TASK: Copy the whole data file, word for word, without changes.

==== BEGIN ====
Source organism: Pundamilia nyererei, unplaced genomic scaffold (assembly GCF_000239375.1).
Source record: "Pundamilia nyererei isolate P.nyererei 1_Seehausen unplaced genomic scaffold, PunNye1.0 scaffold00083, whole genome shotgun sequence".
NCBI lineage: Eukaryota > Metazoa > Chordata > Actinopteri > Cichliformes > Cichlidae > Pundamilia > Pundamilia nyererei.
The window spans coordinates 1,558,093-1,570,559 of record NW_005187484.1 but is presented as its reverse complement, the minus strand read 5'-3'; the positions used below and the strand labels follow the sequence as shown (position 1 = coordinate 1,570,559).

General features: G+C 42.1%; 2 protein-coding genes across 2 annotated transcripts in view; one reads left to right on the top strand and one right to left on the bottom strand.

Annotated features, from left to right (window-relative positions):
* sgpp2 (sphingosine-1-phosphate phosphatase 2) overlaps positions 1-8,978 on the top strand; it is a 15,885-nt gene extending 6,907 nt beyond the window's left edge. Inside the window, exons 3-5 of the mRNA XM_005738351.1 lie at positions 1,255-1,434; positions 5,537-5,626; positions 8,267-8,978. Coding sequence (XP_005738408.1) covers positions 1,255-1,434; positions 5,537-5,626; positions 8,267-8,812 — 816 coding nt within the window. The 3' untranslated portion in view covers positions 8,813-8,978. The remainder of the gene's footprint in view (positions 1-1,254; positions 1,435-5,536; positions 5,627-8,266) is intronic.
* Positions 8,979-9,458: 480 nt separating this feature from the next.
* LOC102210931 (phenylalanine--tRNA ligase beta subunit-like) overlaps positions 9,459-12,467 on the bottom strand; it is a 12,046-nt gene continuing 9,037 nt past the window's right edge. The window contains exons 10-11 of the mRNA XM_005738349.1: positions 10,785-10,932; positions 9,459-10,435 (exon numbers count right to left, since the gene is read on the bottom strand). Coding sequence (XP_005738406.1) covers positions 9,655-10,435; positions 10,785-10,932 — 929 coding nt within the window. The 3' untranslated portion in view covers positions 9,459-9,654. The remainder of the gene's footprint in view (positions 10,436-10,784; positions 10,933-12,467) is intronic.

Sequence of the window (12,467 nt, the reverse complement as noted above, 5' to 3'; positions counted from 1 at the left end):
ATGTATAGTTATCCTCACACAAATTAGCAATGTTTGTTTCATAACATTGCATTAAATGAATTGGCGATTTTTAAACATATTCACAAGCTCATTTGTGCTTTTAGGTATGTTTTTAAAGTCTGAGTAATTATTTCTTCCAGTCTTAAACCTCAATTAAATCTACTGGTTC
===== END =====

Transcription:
Source organism: Pundamilia nyererei, unplaced genomic scaffold (assembly GCF_000239375.1).
Source record: "Pundamilia nyererei isolate P.nyererei 1_Seehausen unplaced genomic scaffold, PunNye1.0 scaffold00083, whole genome shotgun sequence".
NCBI lineage: Eukaryota > Metazoa > Chordata > Actinopteri > Cichliformes > Cichlidae > Pundamilia > Pundamilia nyererei.
The window spans coordinates 1,558,093-1,570,559 of record NW_005187484.1 but is presented as its reverse complement, the minus strand read 5'-3'; the positions used below and the strand labels follow the sequence as shown (position 1 = coordinate 1,570,559).

General features: G+C 42.1%; 2 protein-coding genes across 2 annotated transcripts in view; one reads left to right on the top strand and one right to left on the bottom strand.

Annotated features, from left to right (window-relative positions):
* sgpp2 (sphingosine-1-phosphate phosphatase 2) overlaps positions 1-8,978 on the top strand; it is a 15,885-nt gene extending 6,907 nt beyond the window's left edge. Inside the window, exons 3-5 of the mRNA XM_005738351.1 lie at positions 1,255-1,434; positions 5,537-5,626; positions 8,267-8,978. Coding sequence (XP_005738408.1) covers positions 1,255-1,434; positions 5,537-5,626; positions 8,267-8,812 — 816 coding nt within the window. The 3' untranslated portion in view covers positions 8,813-8,978. The remainder of the gene's footprint in view (positions 1-1,254; positions 1,435-5,536; positions 5,627-8,266) is intronic.
* Positions 8,979-9,458: 480 nt separating this feature from the next.
* LOC102210931 (phenylalanine--tRNA ligase beta subunit-like) overlaps positions 9,459-12,467 on the bottom strand; it is a 12,046-nt gene continuing 9,037 nt past the window's right edge. The window contains exons 10-11 of the mRNA XM_005738349.1: positions 10,785-10,932; positions 9,459-10,435 (exon numbers count right to left, since the gene is read on the bottom strand). Coding sequence (XP_005738406.1) covers positions 9,655-10,435; positions 10,785-10,932 — 929 coding nt within the window. The 3' untranslated portion in view covers positions 9,459-9,654. The remainder of the gene's footprint in view (positions 10,436-10,784; positions 10,933-12,467) is intronic.

Sequence of the window (12,467 nt, the reverse complement as noted above, 5' to 3'; positions counted from 1 at the left end):
ATGTATAGTTATCCTCACACAAATTAGCAATGTTTGTTTCATAACATTGCATTAAATGAATTGGCGATTTTTAAACATATTCACAAGCTCATTTGTGCTTTTAGGTATGTTTTTAAAGTCTGAGTAATTATTTCTTCCAGTCTTAAACCTCAATTAAATCTACTGGTTC